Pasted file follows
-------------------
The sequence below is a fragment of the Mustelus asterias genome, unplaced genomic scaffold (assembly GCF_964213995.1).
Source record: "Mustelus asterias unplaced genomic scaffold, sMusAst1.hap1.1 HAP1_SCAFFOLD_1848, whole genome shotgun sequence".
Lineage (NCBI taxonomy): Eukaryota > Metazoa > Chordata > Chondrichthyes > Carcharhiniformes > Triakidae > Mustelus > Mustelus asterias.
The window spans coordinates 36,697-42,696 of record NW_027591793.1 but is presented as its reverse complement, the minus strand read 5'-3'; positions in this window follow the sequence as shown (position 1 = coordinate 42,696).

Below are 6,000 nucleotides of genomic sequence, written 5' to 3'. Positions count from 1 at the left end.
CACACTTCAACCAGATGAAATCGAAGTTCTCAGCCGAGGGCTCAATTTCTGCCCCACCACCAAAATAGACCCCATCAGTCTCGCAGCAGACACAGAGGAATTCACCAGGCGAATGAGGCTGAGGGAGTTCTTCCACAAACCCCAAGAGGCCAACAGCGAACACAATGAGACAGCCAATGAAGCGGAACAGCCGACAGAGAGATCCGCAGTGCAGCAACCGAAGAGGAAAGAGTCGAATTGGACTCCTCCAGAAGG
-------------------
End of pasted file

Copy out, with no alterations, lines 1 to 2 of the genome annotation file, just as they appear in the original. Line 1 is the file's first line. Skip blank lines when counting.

The sequence below is a fragment of the Mustelus asterias genome, unplaced genomic scaffold (assembly GCF_964213995.1).
Source record: "Mustelus asterias unplaced genomic scaffold, sMusAst1.hap1.1 HAP1_SCAFFOLD_1848, whole genome shotgun sequence".